Axial Deadbolt AX90066 Simple Body and Bumper Mod

Step 4

Axial Deadbolt AX90066 Simple Body and Bumper Mod
Secure the tire in place with a M3 locknut. If you’re feeling really sassy, you can use the AX31320 Axial Bomber Rear Tire Hold Down for a super trick look!

Step 5

Axial Deadbolt AX90066 Simple Body and Bumper Mod
Remove the screws from the stock cage (see the pretty red arrows). Make sure you remove them from BOTH sides of the Deadbolt.

Step 6

Axial Deadbolt AX90066 Simple Body and Bumper Mod
Using the side cutters, chop off the rear part of the cage as shown. You can use a Dremel here to clean up the cut or just leave it be.

Step 7

Axial Deadbolt AX90066 Simple Body and Bumper Mod
Attach your rear tire mount to the cage, flip it up and secure with the M2.6×6 screws. Tightening these down will help keep the rear cage in place, just be sure not to over-tighten them.

Step 8

Axial Deadbolt AX90066 Simple Body and Bumper Mod
Lower the cage all the way to the body, and ‘pinch’ the tire in-between the cage. This is where a tire without the foam insert will help hold the flip-cage in place a little better.

Step 9

Axial Deadbolt AX90066 Simple Body and Bumper Mod
Now, swing the cage up to install the body pins. Brilliant, right?

Yeti Option Parts Overview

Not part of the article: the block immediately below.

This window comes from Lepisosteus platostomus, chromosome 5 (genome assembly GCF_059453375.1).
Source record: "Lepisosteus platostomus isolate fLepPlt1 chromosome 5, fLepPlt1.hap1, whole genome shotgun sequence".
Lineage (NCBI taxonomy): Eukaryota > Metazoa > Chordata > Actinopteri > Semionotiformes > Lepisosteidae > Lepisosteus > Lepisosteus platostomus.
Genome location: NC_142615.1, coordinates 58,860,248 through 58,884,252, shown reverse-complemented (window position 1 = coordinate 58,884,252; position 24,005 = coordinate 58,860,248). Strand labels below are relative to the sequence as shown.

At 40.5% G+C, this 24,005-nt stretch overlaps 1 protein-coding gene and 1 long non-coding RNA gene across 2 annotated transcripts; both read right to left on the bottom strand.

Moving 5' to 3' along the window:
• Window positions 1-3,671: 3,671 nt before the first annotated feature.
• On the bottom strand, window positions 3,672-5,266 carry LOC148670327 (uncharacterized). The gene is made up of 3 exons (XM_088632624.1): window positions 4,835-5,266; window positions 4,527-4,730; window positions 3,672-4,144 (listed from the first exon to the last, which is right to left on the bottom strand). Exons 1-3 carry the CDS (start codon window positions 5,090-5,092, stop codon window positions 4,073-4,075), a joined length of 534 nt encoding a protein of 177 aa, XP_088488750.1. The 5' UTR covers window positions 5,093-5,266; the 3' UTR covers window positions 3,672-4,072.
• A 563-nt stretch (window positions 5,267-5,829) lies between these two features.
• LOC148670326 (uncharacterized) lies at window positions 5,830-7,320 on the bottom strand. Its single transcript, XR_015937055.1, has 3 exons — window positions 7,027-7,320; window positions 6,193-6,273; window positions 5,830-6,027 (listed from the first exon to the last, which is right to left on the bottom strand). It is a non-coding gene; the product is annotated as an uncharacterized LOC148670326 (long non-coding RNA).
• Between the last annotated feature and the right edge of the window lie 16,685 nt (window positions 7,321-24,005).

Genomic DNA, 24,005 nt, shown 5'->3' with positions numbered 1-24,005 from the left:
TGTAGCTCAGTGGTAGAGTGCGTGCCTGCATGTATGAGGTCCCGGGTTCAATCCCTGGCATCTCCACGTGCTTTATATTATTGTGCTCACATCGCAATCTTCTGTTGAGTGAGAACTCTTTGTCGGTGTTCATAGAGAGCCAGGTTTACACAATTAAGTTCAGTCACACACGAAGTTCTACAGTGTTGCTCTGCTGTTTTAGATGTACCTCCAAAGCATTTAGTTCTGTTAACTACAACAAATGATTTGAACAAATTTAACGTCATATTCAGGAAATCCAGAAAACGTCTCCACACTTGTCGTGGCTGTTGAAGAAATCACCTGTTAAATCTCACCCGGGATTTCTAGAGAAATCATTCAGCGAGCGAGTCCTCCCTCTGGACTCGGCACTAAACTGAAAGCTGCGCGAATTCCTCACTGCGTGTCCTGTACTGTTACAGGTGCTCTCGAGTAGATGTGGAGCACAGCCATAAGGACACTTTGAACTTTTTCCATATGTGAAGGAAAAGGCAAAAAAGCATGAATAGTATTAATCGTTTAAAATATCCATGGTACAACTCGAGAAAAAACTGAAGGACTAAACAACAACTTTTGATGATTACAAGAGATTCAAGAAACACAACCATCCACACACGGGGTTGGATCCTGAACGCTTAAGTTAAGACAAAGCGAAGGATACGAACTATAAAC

The Yeti is one of those high speed, multi-terrain capable vehicles that many turn to for extreme rock racing performance. The combination of the independent front suspension and rear solid axle design gives the driver a unique driving experience. The transmission and power system pumps out speeds that will launch it over whatever is in your way. And of course, the look of the aggressive rock racing buggy draws in any attention seeker. This rig puts you in the action with success right out of the box. But like with any hobby machine, there will be drivers who want to customize their rigs to suit their taste and because of that Axial has a full list of options available to make your machine stand out. Here we have a AX90026  Yeti from the test rig fleet that has received a bunch of option accessories. Here we’ll go through those accessories and their benefits so you can determine if this is the best option part for you. Plus you’ll get to see the part installed and imagine what it would be like on your own Yeti.